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Moving into the new turn - Page 3

post #61 of 86
I think maybe so. This is a very very subtle difference, and in the end it might not matter: I can easily get inside a turn without a pole plant - there are tons of drills that don't use poles to try to accomplish this...

But, can I just as easily get re-centered without using poles?

If the pole plant leads the CM into the new turn in such a way that you can apply shovel pressure, then it brings you forwards and recenters you.

What I'm thinking is that the release of the CM from it's arc is what actually provides the lateral movement, not the pole plant, which moves you forwards.

Your comments about leading the CM with the pole plant sounds like a directive that can take care of both things -- a cue for lateral movement and a recentering action.
post #62 of 86
Your right, almost impossible to recenter with out pole plant and yes pretty darn easy to get inside without planting.

But are getting inside and driving upper body downhill or in the direction of new turn the same? It seems the steeper it is the more this is needed.
post #63 of 86
Quote:
Originally Posted by Atomicman View Post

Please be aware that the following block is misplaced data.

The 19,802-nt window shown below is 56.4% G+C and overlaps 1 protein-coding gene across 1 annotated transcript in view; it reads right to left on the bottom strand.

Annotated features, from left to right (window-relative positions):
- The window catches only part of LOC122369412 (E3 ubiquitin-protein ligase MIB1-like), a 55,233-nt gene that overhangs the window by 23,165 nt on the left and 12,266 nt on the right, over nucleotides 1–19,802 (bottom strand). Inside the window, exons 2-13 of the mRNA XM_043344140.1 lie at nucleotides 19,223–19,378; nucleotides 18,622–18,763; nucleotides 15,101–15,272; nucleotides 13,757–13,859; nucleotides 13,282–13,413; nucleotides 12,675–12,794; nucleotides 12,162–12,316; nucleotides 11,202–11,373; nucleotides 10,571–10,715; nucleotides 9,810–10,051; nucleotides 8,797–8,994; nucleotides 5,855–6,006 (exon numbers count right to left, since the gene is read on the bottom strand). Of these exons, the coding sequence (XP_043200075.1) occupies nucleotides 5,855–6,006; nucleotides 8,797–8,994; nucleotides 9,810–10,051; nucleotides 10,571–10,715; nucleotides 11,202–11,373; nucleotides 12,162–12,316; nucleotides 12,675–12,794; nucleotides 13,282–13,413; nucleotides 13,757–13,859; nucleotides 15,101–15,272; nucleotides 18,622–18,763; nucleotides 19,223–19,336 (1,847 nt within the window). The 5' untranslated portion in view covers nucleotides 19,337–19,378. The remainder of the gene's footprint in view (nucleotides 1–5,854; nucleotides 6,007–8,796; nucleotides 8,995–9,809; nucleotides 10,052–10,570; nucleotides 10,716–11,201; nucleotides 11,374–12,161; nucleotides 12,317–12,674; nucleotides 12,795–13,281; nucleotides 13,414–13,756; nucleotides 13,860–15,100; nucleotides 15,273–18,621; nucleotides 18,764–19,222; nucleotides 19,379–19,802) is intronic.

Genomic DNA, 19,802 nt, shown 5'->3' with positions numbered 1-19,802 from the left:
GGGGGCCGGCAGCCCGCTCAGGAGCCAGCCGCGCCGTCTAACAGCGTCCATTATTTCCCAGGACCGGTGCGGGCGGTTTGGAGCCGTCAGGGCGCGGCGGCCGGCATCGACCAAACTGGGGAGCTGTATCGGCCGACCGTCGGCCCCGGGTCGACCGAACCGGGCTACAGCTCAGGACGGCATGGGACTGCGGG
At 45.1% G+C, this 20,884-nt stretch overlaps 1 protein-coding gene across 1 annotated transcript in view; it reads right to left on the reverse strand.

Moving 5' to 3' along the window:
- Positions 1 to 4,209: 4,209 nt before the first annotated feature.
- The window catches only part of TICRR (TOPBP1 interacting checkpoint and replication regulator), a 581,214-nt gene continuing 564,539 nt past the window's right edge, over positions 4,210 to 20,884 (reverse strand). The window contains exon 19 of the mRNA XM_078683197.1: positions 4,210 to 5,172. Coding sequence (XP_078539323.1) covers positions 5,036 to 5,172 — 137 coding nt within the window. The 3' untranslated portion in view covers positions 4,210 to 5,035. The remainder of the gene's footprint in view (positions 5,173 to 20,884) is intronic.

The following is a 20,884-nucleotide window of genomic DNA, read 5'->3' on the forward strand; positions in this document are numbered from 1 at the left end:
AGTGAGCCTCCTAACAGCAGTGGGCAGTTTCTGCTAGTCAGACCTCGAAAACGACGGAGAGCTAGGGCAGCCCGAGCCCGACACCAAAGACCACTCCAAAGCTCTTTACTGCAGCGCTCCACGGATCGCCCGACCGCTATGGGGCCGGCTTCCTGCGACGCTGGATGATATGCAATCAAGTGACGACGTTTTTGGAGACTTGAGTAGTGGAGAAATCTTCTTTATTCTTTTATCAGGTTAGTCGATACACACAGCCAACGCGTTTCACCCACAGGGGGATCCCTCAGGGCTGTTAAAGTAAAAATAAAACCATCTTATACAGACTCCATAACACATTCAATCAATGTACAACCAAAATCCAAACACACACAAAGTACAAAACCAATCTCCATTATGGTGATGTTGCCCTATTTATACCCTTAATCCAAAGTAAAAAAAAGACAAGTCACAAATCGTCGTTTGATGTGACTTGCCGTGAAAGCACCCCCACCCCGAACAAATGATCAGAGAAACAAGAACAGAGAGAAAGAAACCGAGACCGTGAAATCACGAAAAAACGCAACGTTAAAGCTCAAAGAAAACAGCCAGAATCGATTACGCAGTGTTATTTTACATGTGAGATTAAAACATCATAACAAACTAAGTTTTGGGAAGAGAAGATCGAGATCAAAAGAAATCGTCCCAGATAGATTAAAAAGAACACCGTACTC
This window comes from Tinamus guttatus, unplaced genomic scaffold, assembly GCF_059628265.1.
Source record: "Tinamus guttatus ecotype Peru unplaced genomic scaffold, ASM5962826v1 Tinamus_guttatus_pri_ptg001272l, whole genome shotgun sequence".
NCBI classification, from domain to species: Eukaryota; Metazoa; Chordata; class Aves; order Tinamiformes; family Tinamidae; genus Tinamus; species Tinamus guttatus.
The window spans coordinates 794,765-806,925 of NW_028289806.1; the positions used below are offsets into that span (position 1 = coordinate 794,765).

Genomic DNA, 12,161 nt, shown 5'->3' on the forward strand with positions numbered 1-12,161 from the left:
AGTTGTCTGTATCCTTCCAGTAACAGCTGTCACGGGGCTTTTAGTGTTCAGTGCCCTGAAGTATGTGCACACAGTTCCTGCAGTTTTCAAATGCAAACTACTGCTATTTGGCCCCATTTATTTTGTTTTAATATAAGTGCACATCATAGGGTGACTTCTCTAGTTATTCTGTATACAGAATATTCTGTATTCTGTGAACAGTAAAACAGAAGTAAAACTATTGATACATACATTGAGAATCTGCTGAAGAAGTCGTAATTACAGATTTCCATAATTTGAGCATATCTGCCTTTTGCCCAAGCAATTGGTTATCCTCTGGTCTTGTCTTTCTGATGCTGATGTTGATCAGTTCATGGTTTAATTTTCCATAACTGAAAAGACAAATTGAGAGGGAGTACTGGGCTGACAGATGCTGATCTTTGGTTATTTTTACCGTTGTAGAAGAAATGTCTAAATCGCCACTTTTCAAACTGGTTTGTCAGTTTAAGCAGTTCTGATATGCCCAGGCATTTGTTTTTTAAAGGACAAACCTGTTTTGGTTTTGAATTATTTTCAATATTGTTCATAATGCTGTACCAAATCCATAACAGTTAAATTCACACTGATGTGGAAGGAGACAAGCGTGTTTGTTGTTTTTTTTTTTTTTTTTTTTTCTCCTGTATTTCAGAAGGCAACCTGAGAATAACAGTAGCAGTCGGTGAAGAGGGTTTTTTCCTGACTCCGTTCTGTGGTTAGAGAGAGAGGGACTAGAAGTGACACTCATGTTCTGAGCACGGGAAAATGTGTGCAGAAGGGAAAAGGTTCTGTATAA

Your right, almost impossible to recenter with out pole plant and yes pretty darn easy to get inside without planting.

But are getting inside and driving upper body downhill or in the direction of new turn the same? It seems the steepest it is the more this is needed.
Designing a turn in order to scribe your edges.
post #64 of 86
http://www.youtube.com/watch?v=HVIPwEFFd78

Hosp GS, wide range of turn shapes & due to way video was shot good look at different uses of counter.

Poleplants generally near tips, could be straight out of Gurshman.

Gurshman: "Back to Aamodt’s pole plant sequence. We can see in frame 3 that the pole is being planted almost vertically in the area of the ski tips."
post #65 of 86
Quote:
Originally Posted by CTKook View Post
http://www.youtube.com/watch?v=HVIPwEFFd78

Hosp GS, wide range of turn shapes & due to way video was shot good look at different uses of counter.

Poleplants generally near tips, could be straight out of Gurshman.

Gurshman: "Back to Aamodt’s pole plant sequence.
Quote:
We can see in frame 3 that the pole (that would be poles) is being planted almost vertically in the area of the ski tips.